Step-By-Step: Keep a Clean Keyboard

Don't look now, but your PC's keyboard may have its own alien ecosystem growing in the dark recesses beneath the keys. Dirt and dust coat the keys and build up underneath. Sometimes the accumulated mixture of spilled drinks and crumbs can stop keys from working altogether.

Keeping your keyboard clean is an easy process that you should perform regularly. Before beginning, determine whether you have a mechanical or a membrane keyboard. Some boards still use a mechanical apparatus underneath the keys, which creates a distinctive click when keys are pressed. But most keyboards today use hard-contact keys that connect with a plastic membrane.

We've divided our tips into two sections: Basic Cleaning and, for stuck or truly filthy boards, Intensive Care. Of course, if you need to start anew, replacement boards start at as little as $10.

Tools and Supplies

Basic Cleaning

Canned compressed air (available at computer and photo dealers), lint-free cloth or photographic wipes, mild liquid dishwashing detergent, vacuum cleaner with soft brush

Intensive Care

All of the above, plus a small screwdriver (for removing keys), cotton swabs, and 90 percent isopropyl alcohol (available at any drugstore). Note: Do not use ethyl-based rubbing alcohol.

More Cleaning Tips

Your keyboard isn't the only part of your PC that could use tidying: Your PC's mouse may need some attention. Also, see "Top Tips for PC Hygiene" for more tips.

Basic Cleaning

1. Tap out the dirt.

Turn off your PC and unplug the keyboard. Put a large piece of old newspaper on a table, turn the keyboard over, and holding it a few inches above the paper, shake out any loose debris.

Photograph: Kevin Candland

2. Blow out the dirt.

This step is best done outside. Use a can of compressed air to loosen and remove dirt by directing the air stream between the keys. Then invert and shake out the keyboard again.

Photograph: Kevin Candland

3. Clean the key surfaces.

To remove finger oils and other dirt from the surface of the keys, make a diluted solution of standard liquid dishwashing detergent. (Do not use any harsh cleaning solutions.) Use a damp (not wet) lint-free cloth to gently clean off the key surfaces. If they're not particularly dirty, plain warm water will do. Then wipe the keys with a dry cloth.

Photograph: Kevin Candland

4. Vacuum the leftover dirt.

To remove loose dirt that the other steps missed, use the dusting brush on any standard vacuum.

Photograph: Kevin Candland

Intensive Care

WARNING: These additional steps are only for truly filthy membrane-type keyboards with sticking keys. Don't use these steps with laptops, or with mechanical keyboards (which have a spring under each key and can be identified by a distinctive click when you press down).

5. Keep track of the keys.

If extreme measures are necessary, access the keyboard's interior by popping off the keys. Before you begin, use a copy machine or a digital camera to record the layout of the assembled keyboard so you can return each key to its correct location.

Photograph: Kevin Candland

6. Remove the keycaps.

Using a small screwdriver, carefully pry up each key. It should pop off easily. Do not remove the spacebar or large keys such as <Shift>, <Enter>, or <Tab>. Putting those back on can be difficult.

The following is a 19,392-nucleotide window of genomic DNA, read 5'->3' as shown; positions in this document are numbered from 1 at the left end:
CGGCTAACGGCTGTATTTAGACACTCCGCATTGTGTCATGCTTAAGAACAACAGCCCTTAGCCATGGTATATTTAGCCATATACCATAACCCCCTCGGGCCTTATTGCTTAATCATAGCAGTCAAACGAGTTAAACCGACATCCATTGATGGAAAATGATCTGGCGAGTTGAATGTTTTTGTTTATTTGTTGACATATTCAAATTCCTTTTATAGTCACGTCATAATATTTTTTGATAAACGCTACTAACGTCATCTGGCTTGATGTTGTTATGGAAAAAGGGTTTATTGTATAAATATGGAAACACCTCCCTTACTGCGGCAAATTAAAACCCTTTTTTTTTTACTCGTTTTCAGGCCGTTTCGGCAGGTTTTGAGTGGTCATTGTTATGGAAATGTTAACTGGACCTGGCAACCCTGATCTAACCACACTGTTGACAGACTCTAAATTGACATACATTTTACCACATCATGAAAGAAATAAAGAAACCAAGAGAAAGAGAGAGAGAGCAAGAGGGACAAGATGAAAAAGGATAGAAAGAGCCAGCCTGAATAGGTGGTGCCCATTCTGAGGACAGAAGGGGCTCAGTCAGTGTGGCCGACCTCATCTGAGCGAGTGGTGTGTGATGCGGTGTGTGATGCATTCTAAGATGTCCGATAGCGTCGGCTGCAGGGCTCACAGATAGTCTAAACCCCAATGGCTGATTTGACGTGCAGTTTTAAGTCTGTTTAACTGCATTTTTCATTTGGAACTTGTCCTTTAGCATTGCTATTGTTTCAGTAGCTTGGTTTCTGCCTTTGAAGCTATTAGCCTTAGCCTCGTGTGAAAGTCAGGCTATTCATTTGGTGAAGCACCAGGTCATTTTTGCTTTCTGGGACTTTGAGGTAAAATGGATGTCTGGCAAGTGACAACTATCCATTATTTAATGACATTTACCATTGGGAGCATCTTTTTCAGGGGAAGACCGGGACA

7. Go after the stubborn dirt.

Loosen and remove leftover particles using compressed air. Use a cloth dampened with the solution from Step 3 to remove dirt and stains. For stubborn stains, use cotton swabs dampened with 90 percent isopropyl alcohol. Then use the compressed air again.

Photograph: Kevin Candland

8. Replace the keycaps.

Carefully snap each keycap back on. Make sure each one works freely as you proceed. Plug in the keyboard, and test all the keys when finished.

Keeping Your Mouse Clean

Many of today's PC mice use optical sensors, which are much less susceptible to getting dirty than the old rolling-rubber-ball mice. If you have an optical mouse (usually recognizable by the illuminated LED sensor on its belly), follow the manufacturer's directions for cleaning it. The sensor usually needs only a quick wipe with a lint-free cloth.

If your mouse uses a rolling ball, it's likely to pick up more dirt and dust the longer you use it. You'll know it needs cleaning when on-screen mouse cursor movement gets jerky, slow, and/or imprecise. (Note that some stationary mice use roller balls on the top. If you have one of those, follow the manufacturer's directions for cleaning it.)

1. Disassemble the mouse.

Turn off your PC, unplug the mouse, and turn it over. You should see a locking ring around the rolling ball, usually with an arrow indicating the direction to turn to unlock it. Press the ring down, and turn it in the direction of the arrow. Remove the ring and the roller ball.

2. Clean the roller ball.

Gently rotate the roller ball in a lint-free cloth moistened with warm water or a dilute solution of dishwashing detergent. When it's clean, set it aside to dry.

3. Clean the mouse rollers.

Inside the mouse case, you'll see a pair of rollers, usually black with dirt and/or with a "string" made of lint wrapped tight around the center of each roller. Use cotton swabs moistened with 90 percent isopropyl alcohol to gently clean the rollers, making sure to rotate them and clean all surfaces. You may need to use a fingernail or pin to break the lint ring and remove it. Make sure each element is completely dry before you proceed to the next step.

4. Reassemble the mouse.

Place the roller ball back inside the mouse, and replace the locking ring, pushing it down and twisting it to ensure that it's securely locked. Check to see that the roller ball rotates freely. Plug the mouse in, turn your PC on, and confirm the mouse is working correctly.

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